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Climate Change and Ozone Air Quality: Applications of a Coupled GCM/MM5/CMAQ Modeling System. C. Hogrefe 1 , J. Biswas 1 , K. Civerolo 2 , J.-Y. Ku 2 , B. Lynn 3 , J. Rosenthal 3 , K. Knowlton 3 , R. Goldberg 4 , C. Rosenzweig 4 , and P.L. Kinney 3

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climate change and ozone air quality applications of a coupled gcm mm5 cmaq modeling system

Climate Change and Ozone Air Quality: Applications of a Coupled GCM/MM5/CMAQ Modeling System

C. Hogrefe1, J. Biswas1, K. Civerolo2, J.-Y. Ku2, B. Lynn3, J. Rosenthal3, K. Knowlton3, R. Goldberg4, C. Rosenzweig4,and P.L. Kinney3

1Atmospheric Sciences Research Center, State University of NY at Albany, 2NYS Dept. of Environmental Conservation,3Columbia University,4NASA-Goddard Institute for Space Studies

Models-3 Users’ Workshop, October 27, 2003, RTP

This project is supported by the U.S. Environmental Protection Agency under STAR grant R-82873301

the new york climate and health project nychp

Changing Greenhouse Gas Emissions

IPCC SRES Scenarios

Changing Greenhouse Gas Emissions

IPCC SRES Scenarios

Global Climate

NASA-GISS GCM

Global Climate

NASA-GISS GCM

Regional Climate

MM5, RAMS

Regional Climate

MM5, RAMS

Public Health

Risk Assessment

Changing Regional Land Use / Land Cover

SLEUTH, Remote Sensing, IPCC SRES Scenarios

Air Quality

SMOKE, CMAQ

Air Quality

SMOKE, CMAQ

Changing Ozone Precursor Emissions

IPCC SRES Scenarios

Changing Ozone Precursor Emissions

IPCC SRES Scenarios

The New York Climate and Health Project (NYCHP)
slide3

SRES A2: “A very heterogeneous world. The underlying theme is that of strengthening regional cultural identities, with an emphasis on family values and local traditions, high population growth, and less concern for rapid economic development.”

SRES B2: “A world in which the emphasis is on local solutions to economic, social, and environmental sustainability. It is again a heterogeneous world with less rapid, and more diverse technological change but a strong emphasis on community initiative and social innovation to find local, rather than global solutions.” (IPCC Data Distribution Center)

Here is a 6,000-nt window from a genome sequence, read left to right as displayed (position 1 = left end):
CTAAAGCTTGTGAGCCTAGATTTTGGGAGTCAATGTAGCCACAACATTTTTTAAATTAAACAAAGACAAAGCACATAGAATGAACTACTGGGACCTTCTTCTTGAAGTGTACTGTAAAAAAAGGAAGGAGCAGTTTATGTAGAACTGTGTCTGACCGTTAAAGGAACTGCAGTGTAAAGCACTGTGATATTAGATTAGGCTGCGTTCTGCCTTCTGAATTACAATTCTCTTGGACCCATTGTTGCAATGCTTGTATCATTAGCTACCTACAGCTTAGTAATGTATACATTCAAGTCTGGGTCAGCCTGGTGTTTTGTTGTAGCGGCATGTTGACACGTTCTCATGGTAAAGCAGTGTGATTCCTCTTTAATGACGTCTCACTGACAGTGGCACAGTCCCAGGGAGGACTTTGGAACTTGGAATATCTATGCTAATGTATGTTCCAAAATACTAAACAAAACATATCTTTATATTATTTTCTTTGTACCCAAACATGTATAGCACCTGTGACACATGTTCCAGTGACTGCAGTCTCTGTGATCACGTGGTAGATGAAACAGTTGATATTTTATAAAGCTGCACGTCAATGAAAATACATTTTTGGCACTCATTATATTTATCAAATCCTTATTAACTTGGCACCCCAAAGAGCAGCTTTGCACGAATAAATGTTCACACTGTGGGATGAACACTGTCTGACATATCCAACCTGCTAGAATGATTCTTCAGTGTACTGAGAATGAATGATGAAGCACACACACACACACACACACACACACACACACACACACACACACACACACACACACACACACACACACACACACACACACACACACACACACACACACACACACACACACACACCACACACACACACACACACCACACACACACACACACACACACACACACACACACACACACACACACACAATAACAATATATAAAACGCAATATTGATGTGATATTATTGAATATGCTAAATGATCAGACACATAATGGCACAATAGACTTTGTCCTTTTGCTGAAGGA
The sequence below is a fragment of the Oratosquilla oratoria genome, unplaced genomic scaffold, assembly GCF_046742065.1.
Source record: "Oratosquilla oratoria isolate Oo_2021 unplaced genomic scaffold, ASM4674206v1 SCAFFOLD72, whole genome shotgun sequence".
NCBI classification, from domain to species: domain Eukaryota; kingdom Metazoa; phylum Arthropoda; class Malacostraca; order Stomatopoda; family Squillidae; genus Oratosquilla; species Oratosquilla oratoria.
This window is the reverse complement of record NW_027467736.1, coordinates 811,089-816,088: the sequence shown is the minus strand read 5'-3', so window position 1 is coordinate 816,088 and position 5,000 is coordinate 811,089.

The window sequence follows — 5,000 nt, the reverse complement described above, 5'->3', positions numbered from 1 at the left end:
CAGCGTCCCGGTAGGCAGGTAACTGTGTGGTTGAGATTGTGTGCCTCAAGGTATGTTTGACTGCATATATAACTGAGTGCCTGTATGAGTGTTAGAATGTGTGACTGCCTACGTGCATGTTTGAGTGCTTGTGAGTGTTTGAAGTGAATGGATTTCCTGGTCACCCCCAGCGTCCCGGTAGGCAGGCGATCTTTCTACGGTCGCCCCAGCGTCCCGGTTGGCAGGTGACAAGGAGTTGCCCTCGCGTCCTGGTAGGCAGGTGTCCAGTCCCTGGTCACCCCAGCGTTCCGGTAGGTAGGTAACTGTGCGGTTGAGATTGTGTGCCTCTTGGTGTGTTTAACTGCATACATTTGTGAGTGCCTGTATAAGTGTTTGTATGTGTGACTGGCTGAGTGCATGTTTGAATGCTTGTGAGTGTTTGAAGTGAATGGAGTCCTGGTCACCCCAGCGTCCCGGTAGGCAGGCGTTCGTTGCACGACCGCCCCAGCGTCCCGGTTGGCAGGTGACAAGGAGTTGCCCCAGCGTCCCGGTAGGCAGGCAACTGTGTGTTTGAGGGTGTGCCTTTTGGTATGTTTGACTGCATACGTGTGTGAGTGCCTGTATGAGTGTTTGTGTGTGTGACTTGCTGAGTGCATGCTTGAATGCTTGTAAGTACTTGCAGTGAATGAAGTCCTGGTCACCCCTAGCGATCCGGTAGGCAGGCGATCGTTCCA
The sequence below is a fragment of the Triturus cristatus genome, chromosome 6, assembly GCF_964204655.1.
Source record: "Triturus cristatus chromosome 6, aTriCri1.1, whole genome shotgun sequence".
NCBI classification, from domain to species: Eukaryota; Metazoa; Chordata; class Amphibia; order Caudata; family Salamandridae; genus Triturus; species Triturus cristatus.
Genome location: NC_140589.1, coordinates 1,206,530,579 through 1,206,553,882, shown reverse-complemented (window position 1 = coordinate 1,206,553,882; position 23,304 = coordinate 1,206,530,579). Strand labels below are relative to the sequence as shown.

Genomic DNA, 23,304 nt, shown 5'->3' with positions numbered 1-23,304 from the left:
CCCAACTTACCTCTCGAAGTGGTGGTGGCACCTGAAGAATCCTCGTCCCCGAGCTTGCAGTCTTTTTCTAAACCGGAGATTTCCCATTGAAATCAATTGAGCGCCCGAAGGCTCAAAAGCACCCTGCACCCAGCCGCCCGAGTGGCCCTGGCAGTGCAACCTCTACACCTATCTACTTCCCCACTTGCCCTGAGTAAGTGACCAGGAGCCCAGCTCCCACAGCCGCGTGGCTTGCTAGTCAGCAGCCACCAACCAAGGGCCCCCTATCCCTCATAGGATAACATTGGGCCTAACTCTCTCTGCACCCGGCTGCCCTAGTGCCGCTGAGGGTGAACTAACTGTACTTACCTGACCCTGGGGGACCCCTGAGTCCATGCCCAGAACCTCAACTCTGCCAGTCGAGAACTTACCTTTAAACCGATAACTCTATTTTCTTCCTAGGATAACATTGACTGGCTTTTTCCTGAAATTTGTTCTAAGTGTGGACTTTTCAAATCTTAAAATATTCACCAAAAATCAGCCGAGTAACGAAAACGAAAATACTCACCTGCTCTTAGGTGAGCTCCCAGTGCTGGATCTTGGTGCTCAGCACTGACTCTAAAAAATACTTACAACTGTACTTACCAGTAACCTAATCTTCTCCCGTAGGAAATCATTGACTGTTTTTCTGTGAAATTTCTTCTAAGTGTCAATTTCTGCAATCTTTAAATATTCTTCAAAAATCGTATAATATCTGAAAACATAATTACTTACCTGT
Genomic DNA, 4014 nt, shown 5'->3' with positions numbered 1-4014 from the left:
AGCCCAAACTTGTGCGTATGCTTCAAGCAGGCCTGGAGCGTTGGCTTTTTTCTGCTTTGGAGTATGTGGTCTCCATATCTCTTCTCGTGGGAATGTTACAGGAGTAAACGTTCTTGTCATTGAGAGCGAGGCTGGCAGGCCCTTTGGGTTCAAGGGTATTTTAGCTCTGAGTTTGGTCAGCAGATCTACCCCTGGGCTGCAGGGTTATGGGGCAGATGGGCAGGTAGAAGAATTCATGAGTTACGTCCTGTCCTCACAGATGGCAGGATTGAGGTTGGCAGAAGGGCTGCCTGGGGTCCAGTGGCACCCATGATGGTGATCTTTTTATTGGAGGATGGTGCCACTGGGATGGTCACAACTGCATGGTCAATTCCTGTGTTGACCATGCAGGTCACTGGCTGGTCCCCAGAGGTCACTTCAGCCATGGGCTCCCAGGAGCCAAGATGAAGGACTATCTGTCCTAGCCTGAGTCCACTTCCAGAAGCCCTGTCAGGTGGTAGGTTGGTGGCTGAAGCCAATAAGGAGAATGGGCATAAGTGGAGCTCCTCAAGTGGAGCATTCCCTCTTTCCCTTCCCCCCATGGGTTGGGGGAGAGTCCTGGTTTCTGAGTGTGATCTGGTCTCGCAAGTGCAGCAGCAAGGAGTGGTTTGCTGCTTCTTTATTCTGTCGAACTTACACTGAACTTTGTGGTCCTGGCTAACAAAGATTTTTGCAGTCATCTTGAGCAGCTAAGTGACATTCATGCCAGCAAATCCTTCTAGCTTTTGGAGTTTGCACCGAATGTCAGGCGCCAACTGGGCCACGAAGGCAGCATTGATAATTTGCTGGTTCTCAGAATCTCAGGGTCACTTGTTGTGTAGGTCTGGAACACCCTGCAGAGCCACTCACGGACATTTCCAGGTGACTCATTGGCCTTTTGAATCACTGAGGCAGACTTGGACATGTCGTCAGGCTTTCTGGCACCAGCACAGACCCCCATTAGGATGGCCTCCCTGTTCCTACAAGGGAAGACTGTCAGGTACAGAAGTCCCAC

model setup
Model Setup
  • GISS coupled global ocean/atmosphere model driven by IPCC greenhouse gas scenarios (“A2” high CO2 scenario presented here)
  • MM5 regional climate model takes initial and boundary conditions from GISS GCM
  • MM5 is run on 2 nested domains of 108km and 36km over the U.S.
  • CMAQ 4.2 is run at 36km to simulate ozone (CB-IV)
  • 1996 U.S. Emissions processed by SMOKE and – for some simulations - scaled by IPCC scenarios
  • BEIS2 for biogenic emissions and Mobile5b for mobile source emissions
  • Simulations periods : June – August 1993-1997

June – August 2053-2057

modeling domain
Modeling Domain
  • 36 km MM5/CMAQ domain and NYCHP 31-county area of interest around New York City
  • About 400 ozone and temperature monitors in the entire domain
  • About 20 ozone and temperature monitors in the 31-county area
how well do the models do for the 1990 s
How Well Do the Models Do for the 1990’s?
  • Compare MM5/CMAQ predictions for temperature and ozone to observations
  • Examine spatial patterns and different aspects of variability:
    • Cumulative Distribution Functions (CDFs)
    • Extreme values (exceedance of thresholds)
    • Variance on different time scales
  • Compare observed and predicted ozone concentrations under different synoptic regimes
summertime average observed and predicted daily maximum temperatures
Summertime Average Observed and Predicted Daily Maximum Temperatures
  • The GCM-driven MM5 captures the spatial temperature gradients oriented along lines of latitude
  • Daily maximum temperatures tend to be underestimated in the northern portion of the modeling domain, while they are overestimated in the southern portion of the modeling domain
slide8
Cumulative Distribution Functions of Summertime Daily Maximum Observed And Predicted Temperatures in the Entire Modeling Domain
  • Good agreement between observed and modeled CDF, but:
    • Interannual variability slightly underestimated
    • Predicted daily maxima generally lower than observed
variance of summer temperature time series on different scales averaged over the domain
Variance of Summer Temperature Time Series on Different Scales, Averaged Over the Domain